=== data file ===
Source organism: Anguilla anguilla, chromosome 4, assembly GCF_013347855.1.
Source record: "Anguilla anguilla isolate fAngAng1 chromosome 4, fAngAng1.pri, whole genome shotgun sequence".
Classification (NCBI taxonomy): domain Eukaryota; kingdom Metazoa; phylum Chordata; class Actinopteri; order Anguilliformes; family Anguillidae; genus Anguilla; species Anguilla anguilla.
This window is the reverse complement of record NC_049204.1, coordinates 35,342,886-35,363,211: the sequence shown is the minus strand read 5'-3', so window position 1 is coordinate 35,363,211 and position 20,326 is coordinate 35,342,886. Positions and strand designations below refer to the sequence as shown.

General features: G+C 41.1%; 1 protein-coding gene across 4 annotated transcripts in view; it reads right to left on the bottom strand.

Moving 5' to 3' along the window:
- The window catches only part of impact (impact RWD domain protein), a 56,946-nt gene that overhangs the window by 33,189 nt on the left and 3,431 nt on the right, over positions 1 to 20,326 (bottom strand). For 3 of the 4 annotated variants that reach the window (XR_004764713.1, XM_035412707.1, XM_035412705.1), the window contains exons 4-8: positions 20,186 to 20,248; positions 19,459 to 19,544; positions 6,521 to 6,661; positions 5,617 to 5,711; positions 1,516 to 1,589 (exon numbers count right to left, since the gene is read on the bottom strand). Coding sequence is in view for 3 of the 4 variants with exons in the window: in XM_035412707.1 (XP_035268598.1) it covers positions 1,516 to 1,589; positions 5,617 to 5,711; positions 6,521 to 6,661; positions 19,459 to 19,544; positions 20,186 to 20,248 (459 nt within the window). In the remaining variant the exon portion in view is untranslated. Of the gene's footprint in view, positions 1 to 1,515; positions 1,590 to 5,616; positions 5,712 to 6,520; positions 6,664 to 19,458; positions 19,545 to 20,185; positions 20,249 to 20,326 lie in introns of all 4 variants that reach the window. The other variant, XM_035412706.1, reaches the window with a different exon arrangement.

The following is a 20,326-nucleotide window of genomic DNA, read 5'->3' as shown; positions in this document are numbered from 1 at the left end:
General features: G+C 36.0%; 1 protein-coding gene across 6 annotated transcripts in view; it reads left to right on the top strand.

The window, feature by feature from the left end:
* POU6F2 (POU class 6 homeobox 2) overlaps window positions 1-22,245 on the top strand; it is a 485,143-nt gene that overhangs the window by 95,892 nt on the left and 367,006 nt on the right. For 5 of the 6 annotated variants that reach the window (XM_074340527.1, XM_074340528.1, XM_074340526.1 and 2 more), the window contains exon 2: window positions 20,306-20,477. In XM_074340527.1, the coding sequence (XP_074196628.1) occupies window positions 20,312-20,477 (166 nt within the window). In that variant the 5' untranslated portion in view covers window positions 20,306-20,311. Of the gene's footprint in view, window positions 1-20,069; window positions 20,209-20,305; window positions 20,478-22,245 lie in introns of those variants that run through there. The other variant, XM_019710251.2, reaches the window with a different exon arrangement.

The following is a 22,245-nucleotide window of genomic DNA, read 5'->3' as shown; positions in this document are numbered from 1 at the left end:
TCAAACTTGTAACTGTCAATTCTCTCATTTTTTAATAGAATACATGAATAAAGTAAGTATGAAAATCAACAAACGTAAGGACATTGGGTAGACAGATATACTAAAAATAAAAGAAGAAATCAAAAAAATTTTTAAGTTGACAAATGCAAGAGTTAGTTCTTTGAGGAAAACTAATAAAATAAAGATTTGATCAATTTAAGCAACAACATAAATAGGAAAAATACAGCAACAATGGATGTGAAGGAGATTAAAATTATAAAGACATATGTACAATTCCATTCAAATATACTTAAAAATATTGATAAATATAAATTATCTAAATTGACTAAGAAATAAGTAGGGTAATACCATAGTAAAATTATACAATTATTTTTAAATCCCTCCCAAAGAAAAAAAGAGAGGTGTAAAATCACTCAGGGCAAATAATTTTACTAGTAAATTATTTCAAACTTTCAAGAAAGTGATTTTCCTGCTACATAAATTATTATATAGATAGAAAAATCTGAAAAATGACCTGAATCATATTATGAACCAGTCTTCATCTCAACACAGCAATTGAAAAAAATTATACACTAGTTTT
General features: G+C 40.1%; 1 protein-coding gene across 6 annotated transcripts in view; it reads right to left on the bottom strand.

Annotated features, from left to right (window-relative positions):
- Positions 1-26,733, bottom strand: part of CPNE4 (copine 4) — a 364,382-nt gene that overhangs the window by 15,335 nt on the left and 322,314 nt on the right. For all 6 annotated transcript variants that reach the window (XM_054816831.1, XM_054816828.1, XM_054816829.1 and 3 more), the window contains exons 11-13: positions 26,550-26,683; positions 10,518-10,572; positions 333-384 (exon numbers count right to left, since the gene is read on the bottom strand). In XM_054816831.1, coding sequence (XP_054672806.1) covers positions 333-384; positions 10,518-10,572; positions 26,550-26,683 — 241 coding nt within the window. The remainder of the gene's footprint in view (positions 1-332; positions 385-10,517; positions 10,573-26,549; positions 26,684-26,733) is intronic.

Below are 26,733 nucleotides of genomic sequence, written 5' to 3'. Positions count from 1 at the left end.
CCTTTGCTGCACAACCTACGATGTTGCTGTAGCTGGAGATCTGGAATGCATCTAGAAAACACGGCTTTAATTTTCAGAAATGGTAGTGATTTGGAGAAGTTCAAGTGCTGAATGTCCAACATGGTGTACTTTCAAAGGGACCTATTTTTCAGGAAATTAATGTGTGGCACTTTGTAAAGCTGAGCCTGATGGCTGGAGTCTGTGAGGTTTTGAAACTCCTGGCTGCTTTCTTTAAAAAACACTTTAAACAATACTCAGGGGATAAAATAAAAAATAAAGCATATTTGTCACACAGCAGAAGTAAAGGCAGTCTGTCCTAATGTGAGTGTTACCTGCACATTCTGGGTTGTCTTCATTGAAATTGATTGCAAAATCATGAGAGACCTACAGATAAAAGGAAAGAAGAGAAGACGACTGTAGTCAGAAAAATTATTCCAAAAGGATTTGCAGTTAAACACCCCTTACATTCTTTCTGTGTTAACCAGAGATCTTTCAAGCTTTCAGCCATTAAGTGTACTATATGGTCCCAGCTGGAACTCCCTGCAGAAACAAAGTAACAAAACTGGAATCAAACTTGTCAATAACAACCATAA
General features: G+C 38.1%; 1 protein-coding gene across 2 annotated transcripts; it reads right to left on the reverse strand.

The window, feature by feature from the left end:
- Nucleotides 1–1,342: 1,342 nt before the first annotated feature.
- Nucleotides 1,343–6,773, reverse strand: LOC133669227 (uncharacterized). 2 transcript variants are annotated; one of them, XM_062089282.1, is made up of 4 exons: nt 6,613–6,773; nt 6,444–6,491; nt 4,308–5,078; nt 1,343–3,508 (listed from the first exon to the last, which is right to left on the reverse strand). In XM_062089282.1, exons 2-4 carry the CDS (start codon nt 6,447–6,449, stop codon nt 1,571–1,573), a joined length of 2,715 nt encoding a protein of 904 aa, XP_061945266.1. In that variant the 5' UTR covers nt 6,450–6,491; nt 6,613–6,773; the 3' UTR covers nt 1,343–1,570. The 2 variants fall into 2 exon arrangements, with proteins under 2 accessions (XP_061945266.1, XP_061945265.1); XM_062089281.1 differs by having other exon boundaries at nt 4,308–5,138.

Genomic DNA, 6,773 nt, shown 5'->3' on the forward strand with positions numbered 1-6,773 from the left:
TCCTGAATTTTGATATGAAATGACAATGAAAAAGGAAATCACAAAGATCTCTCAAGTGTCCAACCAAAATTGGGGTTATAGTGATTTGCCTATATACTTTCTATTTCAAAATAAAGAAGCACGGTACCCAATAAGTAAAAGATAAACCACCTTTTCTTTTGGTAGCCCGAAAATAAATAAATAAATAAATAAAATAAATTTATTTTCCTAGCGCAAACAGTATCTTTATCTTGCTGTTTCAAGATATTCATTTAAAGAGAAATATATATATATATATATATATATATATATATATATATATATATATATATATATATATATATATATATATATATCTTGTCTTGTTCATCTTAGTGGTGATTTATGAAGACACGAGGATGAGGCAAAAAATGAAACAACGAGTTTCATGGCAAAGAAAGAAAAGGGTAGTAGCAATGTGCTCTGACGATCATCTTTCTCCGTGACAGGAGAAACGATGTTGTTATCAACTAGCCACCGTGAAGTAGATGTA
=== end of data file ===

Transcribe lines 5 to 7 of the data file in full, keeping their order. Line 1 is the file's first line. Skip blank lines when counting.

General features: G+C 41.1%; 1 protein-coding gene across 4 annotated transcripts in view; it reads right to left on the bottom strand.

Moving 5' to 3' along the window:
- The window catches only part of impact (impact RWD domain protein), a 56,946-nt gene that overhangs the window by 33,189 nt on the left and 3,431 nt on the right, over positions 1 to 20,326 (bottom strand). For 3 of the 4 annotated variants that reach the window (XR_004764713.1, XM_035412707.1, XM_035412705.1), the window contains exons 4-8: positions 20,186 to 20,248; positions 19,459 to 19,544; positions 6,521 to 6,661; positions 5,617 to 5,711; positions 1,516 to 1,589 (exon numbers count right to left, since the gene is read on the bottom strand). Coding sequence is in view for 3 of the 4 variants with exons in the window: in XM_035412707.1 (XP_035268598.1) it covers positions 1,516 to 1,589; positions 5,617 to 5,711; positions 6,521 to 6,661; positions 19,459 to 19,544; positions 20,186 to 20,248 (459 nt within the window). In the remaining variant the exon portion in view is untranslated. Of the gene's footprint in view, positions 1 to 1,515; positions 1,590 to 5,616; positions 5,712 to 6,520; positions 6,664 to 19,458; positions 19,545 to 20,185; positions 20,249 to 20,326 lie in introns of all 4 variants that reach the window. The other variant, XM_035412706.1, reaches the window with a different exon arrangement.